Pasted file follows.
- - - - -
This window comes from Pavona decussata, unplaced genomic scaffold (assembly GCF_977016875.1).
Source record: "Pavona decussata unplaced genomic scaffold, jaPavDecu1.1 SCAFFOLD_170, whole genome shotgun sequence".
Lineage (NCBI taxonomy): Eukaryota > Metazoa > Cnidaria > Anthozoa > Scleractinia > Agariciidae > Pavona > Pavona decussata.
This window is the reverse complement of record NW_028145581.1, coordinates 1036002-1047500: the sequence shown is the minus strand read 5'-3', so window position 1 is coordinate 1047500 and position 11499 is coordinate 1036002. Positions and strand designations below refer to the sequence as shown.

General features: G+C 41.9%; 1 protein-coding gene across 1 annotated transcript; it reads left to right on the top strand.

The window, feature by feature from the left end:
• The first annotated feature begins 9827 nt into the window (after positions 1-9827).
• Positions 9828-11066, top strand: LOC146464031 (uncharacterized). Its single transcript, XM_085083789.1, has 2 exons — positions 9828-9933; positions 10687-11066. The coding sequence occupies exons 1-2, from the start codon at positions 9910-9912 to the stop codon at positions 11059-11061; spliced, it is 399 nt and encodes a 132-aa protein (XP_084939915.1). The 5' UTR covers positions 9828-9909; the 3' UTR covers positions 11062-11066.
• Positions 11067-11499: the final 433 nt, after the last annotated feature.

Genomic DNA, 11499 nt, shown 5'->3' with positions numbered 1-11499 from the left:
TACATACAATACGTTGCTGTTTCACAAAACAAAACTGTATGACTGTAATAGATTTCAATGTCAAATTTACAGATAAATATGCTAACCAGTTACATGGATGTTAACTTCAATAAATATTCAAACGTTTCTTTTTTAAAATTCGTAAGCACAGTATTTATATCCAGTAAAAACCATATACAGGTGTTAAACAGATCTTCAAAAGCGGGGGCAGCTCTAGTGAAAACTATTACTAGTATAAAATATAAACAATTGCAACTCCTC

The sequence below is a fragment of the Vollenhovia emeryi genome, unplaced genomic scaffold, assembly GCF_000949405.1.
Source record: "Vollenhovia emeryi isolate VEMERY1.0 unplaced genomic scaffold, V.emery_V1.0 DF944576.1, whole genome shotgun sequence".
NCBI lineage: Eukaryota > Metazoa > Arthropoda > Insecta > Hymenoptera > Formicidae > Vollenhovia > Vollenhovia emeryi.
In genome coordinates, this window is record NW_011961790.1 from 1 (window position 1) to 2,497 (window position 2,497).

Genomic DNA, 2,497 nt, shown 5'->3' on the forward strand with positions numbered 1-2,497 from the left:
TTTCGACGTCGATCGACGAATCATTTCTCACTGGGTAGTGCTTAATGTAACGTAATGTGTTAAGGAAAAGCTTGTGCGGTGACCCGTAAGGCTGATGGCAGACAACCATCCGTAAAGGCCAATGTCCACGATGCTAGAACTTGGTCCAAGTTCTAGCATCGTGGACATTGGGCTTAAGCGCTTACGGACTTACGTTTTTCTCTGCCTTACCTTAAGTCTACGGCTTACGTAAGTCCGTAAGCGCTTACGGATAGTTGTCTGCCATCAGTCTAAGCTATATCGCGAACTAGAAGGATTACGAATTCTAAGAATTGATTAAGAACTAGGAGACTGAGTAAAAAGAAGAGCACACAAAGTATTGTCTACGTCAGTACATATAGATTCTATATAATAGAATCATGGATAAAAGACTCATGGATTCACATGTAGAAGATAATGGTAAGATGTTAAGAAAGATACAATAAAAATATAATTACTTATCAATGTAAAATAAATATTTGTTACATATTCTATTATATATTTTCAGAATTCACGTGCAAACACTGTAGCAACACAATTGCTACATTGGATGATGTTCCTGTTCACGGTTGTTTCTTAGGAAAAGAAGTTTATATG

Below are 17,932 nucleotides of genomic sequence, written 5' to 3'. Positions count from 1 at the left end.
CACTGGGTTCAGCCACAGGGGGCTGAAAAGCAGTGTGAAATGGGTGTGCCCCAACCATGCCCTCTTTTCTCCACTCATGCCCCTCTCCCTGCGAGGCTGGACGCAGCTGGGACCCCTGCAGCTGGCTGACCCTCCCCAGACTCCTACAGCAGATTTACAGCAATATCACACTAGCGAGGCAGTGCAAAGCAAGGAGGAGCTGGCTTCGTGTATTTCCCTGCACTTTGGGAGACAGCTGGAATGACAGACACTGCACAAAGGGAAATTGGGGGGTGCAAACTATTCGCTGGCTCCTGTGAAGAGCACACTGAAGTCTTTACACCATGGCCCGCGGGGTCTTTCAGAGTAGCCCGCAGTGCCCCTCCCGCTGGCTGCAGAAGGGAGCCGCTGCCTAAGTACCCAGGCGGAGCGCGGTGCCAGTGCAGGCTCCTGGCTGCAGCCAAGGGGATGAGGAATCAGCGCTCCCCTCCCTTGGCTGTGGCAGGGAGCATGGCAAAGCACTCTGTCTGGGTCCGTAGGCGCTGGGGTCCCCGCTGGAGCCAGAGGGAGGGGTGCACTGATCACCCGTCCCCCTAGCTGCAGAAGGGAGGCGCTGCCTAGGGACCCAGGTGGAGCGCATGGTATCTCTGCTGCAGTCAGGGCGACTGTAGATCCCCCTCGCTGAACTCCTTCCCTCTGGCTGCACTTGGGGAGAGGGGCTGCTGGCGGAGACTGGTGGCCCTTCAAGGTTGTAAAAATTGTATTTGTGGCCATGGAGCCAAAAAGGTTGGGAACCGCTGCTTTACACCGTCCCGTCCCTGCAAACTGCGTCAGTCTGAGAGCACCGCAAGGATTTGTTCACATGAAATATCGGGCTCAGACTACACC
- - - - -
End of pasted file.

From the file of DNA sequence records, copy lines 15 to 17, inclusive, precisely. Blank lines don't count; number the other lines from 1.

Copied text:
In genome coordinates, this window is record NW_011961790.1 from 1 (window position 1) to 2,497 (window position 2,497).

Genomic DNA, 2,497 nt, shown 5'->3' on the forward strand with positions numbered 1-2,497 from the left:
TTTCGACGTCGATCGACGAATCATTTCTCACTGGGTAGTGCTTAATGTAACGTAATGTGTTAAGGAAAAGCTTGTGCGGTGACCCGTAAGGCTGATGGCAGACAACCATCCGTAAAGGCCAATGTCCACGATGCTAGAACTTGGTCCAAGTTCTAGCATCGTGGACATTGGGCTTAAGCGCTTACGGACTTACGTTTTTCTCTGCCTTACCTTAAGTCTACGGCTTACGTAAGTCCGTAAGCGCTTACGGATAGTTGTCTGCCATCAGTCTAAGCTATATCGCGAACTAGAAGGATTACGAATTCTAAGAATTGATTAAGAACTAGGAGACTGAGTAAAAAGAAGAGCACACAAAGTATTGTCTACGTCAGTACATATAGATTCTATATAATAGAATCATGGATAAAAGACTCATGGATTCACATGTAGAAGATAATGGTAAGATGTTAAGAAAGATACAATAAAAATATAATTACTTATCAATGTAAAATAAATATTTGTTACATATTCTATTATATATTTTCAGAATTCACGTGCAAACACTGTAGCAACACAATTGCTACATTGGATGATGTTCCTGTTCACGGTTGTTTCTTAGGAAAAGAAGTTTATATG